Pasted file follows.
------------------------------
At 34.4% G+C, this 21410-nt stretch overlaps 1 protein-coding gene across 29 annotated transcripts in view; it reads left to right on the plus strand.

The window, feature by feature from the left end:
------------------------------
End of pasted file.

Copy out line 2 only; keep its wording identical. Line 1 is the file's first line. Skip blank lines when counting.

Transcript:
The window, feature by feature from the left end: